The Maya Research Program is having a very successful 23rd archaeological field season in northwestern Belize! This summer we are concentrating on the site of Xnoha. Xnoha is a medium sized Maya center located on the edge of the Alacranes Bajo. We are delineating the architecture of the site core, three of its elite residences, and a possible shrine structure. In addition, we have recorded and conserved the mural recovered from Tulix Mul, secured numerous soil samples from wetland features, and finalized excavations at “Alvin’s Cave” and “Rice Mill Cave 3.” Our bioarchaeology field school is active this session and we are looking forward to our 3D modeling and photogrammetry workshop next week.  If you are interested in seeing weekly updates from the field – you can follow our progress on our Facebook page or via the photo gallery on our website.


Shelley Dootson (MOLA): Community Dig at Stepney City Farm

This week MOLA archaeologists have been working with members of the public to excavate Stepney City Farm as part of a Crossrail community archaeology project, which goes on until Saturday 27 July.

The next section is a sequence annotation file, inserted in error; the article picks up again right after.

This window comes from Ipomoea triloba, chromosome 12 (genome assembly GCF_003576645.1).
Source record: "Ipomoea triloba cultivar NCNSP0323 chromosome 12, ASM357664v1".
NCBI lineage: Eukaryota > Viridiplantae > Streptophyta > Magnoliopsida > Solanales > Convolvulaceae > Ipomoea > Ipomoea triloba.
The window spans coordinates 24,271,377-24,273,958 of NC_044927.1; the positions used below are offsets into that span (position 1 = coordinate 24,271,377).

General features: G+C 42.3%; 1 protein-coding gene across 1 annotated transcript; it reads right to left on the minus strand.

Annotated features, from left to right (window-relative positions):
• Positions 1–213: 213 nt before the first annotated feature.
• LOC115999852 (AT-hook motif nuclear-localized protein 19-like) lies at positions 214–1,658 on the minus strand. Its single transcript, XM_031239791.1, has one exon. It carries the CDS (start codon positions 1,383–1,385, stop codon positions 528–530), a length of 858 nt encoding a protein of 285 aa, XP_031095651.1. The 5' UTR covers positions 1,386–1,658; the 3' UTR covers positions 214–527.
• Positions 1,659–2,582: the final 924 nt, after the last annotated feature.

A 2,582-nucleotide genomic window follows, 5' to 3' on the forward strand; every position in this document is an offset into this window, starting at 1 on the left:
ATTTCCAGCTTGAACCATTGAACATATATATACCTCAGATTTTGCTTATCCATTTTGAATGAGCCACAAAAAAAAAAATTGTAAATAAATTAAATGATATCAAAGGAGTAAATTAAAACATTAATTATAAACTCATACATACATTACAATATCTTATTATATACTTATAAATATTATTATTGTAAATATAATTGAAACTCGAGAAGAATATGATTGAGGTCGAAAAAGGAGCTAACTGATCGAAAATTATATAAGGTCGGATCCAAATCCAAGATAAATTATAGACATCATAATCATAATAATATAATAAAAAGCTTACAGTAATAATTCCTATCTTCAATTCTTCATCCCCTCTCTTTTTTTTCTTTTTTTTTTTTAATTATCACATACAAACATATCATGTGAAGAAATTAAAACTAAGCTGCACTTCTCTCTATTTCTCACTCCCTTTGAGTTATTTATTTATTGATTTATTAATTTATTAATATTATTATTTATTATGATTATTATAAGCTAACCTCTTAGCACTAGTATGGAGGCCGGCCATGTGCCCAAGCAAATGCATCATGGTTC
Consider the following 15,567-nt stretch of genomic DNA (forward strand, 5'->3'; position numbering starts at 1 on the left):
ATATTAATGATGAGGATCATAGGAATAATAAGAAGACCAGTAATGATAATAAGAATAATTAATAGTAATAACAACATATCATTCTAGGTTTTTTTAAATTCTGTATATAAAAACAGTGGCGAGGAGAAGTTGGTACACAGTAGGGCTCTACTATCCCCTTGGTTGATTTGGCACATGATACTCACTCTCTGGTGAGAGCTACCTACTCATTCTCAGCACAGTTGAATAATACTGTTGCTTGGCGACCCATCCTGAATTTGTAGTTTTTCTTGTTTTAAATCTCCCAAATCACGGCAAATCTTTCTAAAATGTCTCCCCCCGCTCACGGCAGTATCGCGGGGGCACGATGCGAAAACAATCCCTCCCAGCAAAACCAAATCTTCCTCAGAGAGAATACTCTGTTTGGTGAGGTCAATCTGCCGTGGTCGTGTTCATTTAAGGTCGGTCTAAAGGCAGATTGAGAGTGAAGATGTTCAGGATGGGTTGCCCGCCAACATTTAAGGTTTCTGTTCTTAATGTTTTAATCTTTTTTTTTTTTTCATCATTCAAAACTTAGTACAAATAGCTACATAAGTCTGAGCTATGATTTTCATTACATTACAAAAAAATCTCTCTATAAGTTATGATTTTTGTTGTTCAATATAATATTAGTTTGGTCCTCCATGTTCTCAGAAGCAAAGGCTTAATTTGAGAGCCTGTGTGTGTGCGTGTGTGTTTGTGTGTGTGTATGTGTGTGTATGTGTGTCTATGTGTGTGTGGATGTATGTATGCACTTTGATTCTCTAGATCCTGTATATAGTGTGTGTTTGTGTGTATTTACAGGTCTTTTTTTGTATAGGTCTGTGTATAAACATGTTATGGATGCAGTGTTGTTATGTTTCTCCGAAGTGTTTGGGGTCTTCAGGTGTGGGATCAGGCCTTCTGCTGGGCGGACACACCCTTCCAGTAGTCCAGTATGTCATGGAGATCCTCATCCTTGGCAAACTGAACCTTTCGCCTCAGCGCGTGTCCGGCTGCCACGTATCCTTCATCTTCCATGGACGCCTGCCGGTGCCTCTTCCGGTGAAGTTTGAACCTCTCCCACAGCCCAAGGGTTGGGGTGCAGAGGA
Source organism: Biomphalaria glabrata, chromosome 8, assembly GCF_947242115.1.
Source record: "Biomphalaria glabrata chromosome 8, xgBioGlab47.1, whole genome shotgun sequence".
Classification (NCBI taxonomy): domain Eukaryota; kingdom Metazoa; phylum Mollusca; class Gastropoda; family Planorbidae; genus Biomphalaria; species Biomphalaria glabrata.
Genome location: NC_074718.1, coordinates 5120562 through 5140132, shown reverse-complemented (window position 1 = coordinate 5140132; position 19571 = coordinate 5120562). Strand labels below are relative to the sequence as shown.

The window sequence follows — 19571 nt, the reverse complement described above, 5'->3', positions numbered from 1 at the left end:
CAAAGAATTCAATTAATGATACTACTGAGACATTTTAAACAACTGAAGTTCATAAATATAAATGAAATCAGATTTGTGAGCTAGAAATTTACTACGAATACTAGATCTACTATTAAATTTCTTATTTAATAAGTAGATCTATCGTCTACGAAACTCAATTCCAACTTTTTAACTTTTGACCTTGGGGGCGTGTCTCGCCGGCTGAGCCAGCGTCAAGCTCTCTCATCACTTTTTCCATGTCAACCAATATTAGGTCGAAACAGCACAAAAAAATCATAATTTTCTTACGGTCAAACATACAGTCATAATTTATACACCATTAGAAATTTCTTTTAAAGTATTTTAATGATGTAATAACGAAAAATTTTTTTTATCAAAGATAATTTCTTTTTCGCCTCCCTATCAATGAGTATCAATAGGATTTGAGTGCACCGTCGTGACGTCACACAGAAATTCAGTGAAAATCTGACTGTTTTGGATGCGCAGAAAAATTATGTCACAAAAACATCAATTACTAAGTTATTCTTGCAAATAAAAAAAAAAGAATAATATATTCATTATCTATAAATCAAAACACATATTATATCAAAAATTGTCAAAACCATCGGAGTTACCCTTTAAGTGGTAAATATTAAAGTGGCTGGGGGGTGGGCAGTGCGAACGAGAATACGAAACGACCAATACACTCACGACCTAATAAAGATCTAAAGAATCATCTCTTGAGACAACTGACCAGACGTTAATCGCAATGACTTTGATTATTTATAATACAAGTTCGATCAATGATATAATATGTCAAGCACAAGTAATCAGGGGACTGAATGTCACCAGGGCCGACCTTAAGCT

Briefing our volunteers for the excavation

Briefing our volunteers for the excavation

The sun shines over Stepney City Farm in the East End of London where the atmosphere today was relaxed and eco-conscientious with a shared community spirit. Volunteers, school groups and families visit this working haven situated in the ‘village’ of Stepney, a stone’s throw from St Dunstan’s Anglican Church. We’re looking for the remains of the Tudor palace known as Worcester House, occupied by Henry Somerset, the Marquis of Worcester in the 16th century; a brick-tower gatehouse, along with many other significant archaeological finds that have already been uncovered by MOLA.

Dave helping one of our volunteers identify finds

Dave helping one of our volunteers identify finds

Temperatures soared to 27 degrees as staff and volunteers excavated the remains of the Tudor palace whilst we listened to the hee-haws, oinks and clucks of hot but contented farmyard animals, surrounded by trees and many varieties of herbs and colourful flowering plants.



The allotments, buildings and pathways were designed from recycled materials; bunting swayed in the breeze overhead, a flourishing and successful outcome to a plot of land where squatters once stood their ground and won!

The Stepney City Farm allotments complete with upcycled plastic bottle greenhouse

The Stepney City Farm allotments complete with upcycled plastic bottle greenhouse